If you employ four or more employees within the city of Rochester, New York, you will soon be required to “Ban the Box”… and that goes for public and private employers alike.
The Rochester City Council voted unanimously to prohibit employers from asking about criminal history on job applications. The ban, which takes effect in October, does allow exceptions for police and firefighters and other jobs for which a conviction would automatically take an applicant out of the running. Click here to read the whole ordinance.
City Councilman Adam McFadden says state law does not allow employers to discriminate, but those asking about criminal history before ever speaking with an applicant, are doing just that. While a box asking about convictions will no longer be allowed on job applications, McFadden says employers are free to ask the question during an interview.
Supporters of Ban the Box legislation say this ability to explain the circumstances face-to-face might open doors for many who have not been able to get back into the workforce after a run-in with the law.
How would you like to hand over your social security number, birthdate and other important information to someone who has been convicted of a crime? Seems like a pretty dumb thing to do, but that’s what some fear is happening as people try to sign up for the Affordable Care Act (ACA).
With no background screens required, 31 convicted criminals got jobs as navigators in California, eight in Nevada and several in Delaware. The Associate Press found that others had been sued, some several times, for unpaid debts and taxes.
Even though there have been no reports of identity theft…and the feds don’t require it… several states are adding criminal background checks or licensing requirements for those hired to handle consumers’ personal information.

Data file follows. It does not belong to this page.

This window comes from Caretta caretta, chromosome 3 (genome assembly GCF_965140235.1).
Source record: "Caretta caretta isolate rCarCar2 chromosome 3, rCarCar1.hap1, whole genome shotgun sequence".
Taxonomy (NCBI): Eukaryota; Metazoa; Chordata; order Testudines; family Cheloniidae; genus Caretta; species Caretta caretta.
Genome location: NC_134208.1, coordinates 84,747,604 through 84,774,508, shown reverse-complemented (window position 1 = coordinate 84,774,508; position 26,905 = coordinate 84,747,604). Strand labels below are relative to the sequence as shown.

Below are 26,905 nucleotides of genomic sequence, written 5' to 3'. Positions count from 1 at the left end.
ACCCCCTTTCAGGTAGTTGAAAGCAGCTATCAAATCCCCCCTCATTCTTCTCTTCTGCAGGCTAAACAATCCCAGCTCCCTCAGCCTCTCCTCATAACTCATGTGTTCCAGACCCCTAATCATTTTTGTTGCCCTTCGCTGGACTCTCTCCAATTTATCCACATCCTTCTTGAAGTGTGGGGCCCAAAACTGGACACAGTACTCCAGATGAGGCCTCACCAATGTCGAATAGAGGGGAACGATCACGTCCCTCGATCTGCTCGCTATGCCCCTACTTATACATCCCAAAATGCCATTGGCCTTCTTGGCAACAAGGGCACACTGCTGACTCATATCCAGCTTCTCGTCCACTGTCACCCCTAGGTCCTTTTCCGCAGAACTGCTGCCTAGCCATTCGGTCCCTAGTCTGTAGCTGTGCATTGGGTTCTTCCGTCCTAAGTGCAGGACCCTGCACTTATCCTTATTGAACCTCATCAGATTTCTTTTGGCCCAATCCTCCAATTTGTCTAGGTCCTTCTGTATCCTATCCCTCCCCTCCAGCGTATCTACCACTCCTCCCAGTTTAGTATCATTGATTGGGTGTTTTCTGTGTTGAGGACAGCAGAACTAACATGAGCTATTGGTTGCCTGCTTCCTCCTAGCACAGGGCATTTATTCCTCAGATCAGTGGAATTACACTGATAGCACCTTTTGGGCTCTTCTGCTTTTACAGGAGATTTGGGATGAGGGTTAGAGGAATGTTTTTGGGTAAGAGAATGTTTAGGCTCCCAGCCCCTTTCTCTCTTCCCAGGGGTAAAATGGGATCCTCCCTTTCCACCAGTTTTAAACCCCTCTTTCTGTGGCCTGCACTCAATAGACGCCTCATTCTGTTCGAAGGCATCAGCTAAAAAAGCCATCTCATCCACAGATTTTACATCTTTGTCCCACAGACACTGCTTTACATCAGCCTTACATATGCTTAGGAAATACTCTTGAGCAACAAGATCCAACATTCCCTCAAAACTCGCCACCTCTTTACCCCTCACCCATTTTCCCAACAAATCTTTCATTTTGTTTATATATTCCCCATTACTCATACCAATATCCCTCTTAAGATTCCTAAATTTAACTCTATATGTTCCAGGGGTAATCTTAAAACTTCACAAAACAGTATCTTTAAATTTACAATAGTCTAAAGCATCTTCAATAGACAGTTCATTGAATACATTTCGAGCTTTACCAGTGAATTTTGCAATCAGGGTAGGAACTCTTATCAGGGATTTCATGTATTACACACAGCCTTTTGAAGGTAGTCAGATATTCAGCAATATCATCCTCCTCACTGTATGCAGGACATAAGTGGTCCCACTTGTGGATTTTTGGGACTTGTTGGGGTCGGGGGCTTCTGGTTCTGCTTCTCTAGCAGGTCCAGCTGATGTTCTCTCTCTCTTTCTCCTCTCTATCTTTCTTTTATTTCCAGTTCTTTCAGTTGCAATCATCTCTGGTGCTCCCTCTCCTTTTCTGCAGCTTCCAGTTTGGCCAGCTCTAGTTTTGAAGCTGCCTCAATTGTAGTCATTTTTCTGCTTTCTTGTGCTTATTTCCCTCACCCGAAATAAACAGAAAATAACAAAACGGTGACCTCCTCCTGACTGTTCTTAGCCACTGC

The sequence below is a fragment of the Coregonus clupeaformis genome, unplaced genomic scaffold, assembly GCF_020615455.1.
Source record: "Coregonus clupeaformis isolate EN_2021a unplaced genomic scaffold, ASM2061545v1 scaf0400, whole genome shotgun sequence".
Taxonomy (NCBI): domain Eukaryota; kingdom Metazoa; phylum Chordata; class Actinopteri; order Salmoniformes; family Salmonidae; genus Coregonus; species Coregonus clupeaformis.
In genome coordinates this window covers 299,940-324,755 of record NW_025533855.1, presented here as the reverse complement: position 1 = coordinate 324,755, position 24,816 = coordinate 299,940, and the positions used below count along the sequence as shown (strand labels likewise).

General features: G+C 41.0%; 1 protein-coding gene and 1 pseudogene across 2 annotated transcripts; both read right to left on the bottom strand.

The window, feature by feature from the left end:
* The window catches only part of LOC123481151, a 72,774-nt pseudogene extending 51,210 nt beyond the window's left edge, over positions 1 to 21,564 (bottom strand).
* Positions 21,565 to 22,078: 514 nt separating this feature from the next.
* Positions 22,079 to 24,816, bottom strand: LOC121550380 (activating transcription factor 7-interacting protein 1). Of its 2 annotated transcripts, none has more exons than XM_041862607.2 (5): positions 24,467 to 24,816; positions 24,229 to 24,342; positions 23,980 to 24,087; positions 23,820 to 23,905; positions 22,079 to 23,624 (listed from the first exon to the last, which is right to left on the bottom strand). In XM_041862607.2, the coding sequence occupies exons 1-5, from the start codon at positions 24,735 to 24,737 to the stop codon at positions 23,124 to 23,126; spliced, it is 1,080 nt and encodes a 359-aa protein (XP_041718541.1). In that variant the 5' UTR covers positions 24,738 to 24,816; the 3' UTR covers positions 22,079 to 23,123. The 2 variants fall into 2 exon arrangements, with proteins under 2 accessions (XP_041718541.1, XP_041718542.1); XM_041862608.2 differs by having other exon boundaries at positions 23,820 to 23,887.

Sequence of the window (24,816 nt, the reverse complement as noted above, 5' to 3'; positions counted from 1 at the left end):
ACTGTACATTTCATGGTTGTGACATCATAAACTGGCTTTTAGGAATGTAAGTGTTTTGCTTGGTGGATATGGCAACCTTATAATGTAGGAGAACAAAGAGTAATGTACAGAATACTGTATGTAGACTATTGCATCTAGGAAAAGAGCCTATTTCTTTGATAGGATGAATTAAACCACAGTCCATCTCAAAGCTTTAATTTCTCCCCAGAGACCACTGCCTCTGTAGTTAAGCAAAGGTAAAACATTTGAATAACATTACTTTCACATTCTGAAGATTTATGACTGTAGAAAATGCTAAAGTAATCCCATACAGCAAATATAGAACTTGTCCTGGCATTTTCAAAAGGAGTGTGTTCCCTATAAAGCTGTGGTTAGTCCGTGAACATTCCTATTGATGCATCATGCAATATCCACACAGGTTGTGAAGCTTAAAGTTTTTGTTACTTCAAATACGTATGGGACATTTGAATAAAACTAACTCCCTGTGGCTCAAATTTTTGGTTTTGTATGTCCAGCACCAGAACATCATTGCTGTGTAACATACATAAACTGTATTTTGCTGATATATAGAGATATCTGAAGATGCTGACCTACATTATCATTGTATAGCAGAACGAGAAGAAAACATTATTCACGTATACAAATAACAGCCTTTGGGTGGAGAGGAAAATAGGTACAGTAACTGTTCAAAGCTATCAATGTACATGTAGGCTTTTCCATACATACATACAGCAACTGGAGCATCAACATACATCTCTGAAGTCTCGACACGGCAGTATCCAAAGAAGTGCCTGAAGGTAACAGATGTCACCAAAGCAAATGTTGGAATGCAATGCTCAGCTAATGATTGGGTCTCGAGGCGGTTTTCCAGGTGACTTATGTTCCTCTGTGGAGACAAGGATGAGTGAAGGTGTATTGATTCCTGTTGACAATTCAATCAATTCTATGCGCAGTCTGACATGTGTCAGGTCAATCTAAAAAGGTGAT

The way the states are dealing with this issue seems to be falling right on party lines. Most of the states that have passed additional requirements have a Republican-led legislature. Those with a Democratic majority tend to deal with criminal records on a case-by-case basis.
The ACA allows states to impose additional requirements, and at least 19 have done so. Right now, Missouri lawmakers are in a legal battle after a federal judge blocked the enactment of a new law requiring a state-licensing test, nearly double the number of training hours and large fines for any violations. The judge believes the Missouri rules create an “impermissible obstacle,” which is not allowed. That appeal is still pending.
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Jennifer Gladstone is a news anchor and journalist with more than 20 years of experience in front of the camera. She's worked in several markets, large and small, and has performed nearly every task needed in a newsroom. As EBI’s Screening News Editor, she keeps EBI’s customers and blog subscribers up to date on the latest screening news and legislative alerts affecting companies of all sizes.